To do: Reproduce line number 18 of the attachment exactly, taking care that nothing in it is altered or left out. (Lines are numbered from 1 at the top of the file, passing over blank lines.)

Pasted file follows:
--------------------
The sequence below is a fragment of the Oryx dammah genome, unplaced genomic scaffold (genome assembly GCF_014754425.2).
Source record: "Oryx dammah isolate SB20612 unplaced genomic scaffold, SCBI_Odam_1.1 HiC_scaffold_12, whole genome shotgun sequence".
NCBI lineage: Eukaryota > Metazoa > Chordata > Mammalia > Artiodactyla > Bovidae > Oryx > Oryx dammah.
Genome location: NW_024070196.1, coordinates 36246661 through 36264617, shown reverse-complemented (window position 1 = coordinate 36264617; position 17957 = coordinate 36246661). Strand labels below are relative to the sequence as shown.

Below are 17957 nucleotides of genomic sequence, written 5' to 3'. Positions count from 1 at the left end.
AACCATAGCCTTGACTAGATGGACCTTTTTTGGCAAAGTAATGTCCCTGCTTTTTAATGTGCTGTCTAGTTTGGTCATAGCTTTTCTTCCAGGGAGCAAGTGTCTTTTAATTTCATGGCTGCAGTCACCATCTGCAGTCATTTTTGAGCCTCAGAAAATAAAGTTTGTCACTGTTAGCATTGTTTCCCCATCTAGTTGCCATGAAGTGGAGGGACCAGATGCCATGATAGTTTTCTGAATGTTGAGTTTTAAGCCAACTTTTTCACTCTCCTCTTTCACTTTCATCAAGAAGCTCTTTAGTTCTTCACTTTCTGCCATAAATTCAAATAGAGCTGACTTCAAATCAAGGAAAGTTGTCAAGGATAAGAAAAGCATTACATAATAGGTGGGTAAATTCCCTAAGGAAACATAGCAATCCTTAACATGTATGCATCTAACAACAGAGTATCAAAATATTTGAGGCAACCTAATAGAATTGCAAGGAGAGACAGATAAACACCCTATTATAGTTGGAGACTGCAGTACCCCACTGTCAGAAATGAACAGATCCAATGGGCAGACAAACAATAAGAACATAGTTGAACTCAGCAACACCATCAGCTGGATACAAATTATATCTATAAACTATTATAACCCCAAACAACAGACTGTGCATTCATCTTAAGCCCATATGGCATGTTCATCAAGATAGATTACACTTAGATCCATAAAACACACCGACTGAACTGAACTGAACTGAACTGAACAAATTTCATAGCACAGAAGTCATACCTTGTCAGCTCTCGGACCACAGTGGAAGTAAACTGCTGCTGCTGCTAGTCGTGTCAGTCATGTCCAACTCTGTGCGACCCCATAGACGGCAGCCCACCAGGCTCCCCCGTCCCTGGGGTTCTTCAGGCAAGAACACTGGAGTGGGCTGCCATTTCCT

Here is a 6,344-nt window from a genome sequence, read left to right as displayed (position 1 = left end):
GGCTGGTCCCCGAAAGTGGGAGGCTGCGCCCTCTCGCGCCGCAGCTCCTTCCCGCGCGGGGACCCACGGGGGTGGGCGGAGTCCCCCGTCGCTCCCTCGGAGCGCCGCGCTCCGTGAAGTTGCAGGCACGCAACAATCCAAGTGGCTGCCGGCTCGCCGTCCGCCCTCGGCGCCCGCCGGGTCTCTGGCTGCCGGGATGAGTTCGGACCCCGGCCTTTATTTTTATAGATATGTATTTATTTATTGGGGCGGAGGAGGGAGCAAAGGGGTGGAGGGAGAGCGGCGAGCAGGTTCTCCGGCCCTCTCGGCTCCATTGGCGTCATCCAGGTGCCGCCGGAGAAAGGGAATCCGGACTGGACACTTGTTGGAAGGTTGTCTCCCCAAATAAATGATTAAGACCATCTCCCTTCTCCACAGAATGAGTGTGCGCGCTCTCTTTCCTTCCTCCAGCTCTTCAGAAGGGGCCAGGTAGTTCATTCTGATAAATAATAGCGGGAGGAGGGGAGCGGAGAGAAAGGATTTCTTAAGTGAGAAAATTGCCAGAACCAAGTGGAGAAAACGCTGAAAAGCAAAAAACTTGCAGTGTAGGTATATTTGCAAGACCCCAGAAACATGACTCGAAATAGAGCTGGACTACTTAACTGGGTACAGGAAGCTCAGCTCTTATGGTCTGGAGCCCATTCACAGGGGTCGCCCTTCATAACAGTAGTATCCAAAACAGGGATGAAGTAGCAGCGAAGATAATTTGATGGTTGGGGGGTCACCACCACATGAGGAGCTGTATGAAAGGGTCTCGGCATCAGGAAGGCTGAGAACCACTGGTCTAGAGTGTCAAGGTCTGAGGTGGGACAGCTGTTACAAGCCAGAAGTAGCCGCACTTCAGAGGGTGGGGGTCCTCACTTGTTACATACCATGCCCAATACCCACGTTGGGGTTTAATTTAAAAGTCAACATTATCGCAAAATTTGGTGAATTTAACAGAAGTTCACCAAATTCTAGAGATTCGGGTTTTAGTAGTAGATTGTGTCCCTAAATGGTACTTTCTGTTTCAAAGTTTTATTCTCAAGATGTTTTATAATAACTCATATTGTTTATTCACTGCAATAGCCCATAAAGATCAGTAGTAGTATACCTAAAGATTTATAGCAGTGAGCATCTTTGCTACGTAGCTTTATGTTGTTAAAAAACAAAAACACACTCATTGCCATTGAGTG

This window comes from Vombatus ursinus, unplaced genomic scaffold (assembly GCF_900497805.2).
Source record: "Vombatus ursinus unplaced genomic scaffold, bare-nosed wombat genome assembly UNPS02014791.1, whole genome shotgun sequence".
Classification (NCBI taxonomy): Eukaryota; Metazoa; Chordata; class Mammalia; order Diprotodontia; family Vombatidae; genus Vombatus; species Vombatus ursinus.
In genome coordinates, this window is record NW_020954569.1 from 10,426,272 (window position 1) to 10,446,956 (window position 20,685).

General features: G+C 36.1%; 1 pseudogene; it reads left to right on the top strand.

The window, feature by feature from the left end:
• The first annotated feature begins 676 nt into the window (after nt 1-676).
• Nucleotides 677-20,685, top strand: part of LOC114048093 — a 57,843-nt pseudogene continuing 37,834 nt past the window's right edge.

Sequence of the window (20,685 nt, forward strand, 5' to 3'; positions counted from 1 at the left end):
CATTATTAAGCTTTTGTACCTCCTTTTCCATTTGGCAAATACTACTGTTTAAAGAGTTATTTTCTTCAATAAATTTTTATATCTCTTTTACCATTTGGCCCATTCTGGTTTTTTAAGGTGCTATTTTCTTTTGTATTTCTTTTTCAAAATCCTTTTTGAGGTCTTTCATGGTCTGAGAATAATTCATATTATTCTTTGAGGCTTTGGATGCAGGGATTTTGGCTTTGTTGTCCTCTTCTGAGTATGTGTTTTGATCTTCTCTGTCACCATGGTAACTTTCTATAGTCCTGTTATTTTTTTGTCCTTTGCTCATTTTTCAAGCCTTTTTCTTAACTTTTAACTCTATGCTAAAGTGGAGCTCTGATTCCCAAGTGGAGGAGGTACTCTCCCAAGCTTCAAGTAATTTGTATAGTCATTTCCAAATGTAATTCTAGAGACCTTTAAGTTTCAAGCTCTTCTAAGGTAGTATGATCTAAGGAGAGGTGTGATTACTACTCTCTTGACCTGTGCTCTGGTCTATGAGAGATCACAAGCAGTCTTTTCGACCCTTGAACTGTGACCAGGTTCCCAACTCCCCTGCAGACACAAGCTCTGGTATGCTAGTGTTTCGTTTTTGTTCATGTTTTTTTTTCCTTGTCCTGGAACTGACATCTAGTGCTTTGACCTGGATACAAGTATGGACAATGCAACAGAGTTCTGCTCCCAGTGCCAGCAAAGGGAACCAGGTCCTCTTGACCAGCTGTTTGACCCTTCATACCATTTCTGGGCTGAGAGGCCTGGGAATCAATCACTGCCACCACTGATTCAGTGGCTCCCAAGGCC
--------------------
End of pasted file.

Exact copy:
CATTATTAAGCTTTTGTACCTCCTTTTCCATTTGGCAAATACTACTGTTTAAAGAGTTATTTTCTTCAATAAATTTTTATATCTCTTTTACCATTTGGCCCATTCTGGTTTTTTAAGGTGCTATTTTCTTTTGTATTTCTTTTTCAAAATCCTTTTTGAGGTCTTTCATGGTCTGAGAATAATTCATATTATTCTTTGAGGCTTTGGATGCAGGGATTTTGGCTTTGTTGTCCTCTTCTGAGTATGTGTTTTGATCTTCTCTGTCACCATGGTAACTTTCTATAGTCCTGTTATTTTTTTGTCCTTTGCTCATTTTTCAAGCCTTTTTCTTAACTTTTAACTCTATGCTAAAGTGGAGCTCTGATTCCCAAGTGGAGGAGGTACTCTCCCAAGCTTCAAGTAATTTGTATAGTCATTTCCAAATGTAATTCTAGAGACCTTTAAGTTTCAAGCTCTTCTAAGGTAGTATGATCTAAGGAGAGGTGTGATTACTACTCTCTTGACCTGTGCTCTGGTCTATGAGAGATCACAAGCAGTCTTTTCGACCCTTGAACTGTGACCAGGTTCCCAACTCCCCTGCAGACACAAGCTCTGGTATGCTAGTGTTTCGTTTTTGTTCATGTTTTTTTTTCCTTGTCCTGGAACTGACATCTAGTGCTTTGACCTGGATACAAGTATGGACAATGCAACAGAGTTCTGCTCCCAGTGCCAGCAAAGGGAACCAGGTCCTCTTGACCAGCTGTTTGACCCTTCATACCATTTCTGGGCTGAGAGGCCTGGGAATCAATCACTGCCACCACTGATTCAGTGGCTCCCAAGGCC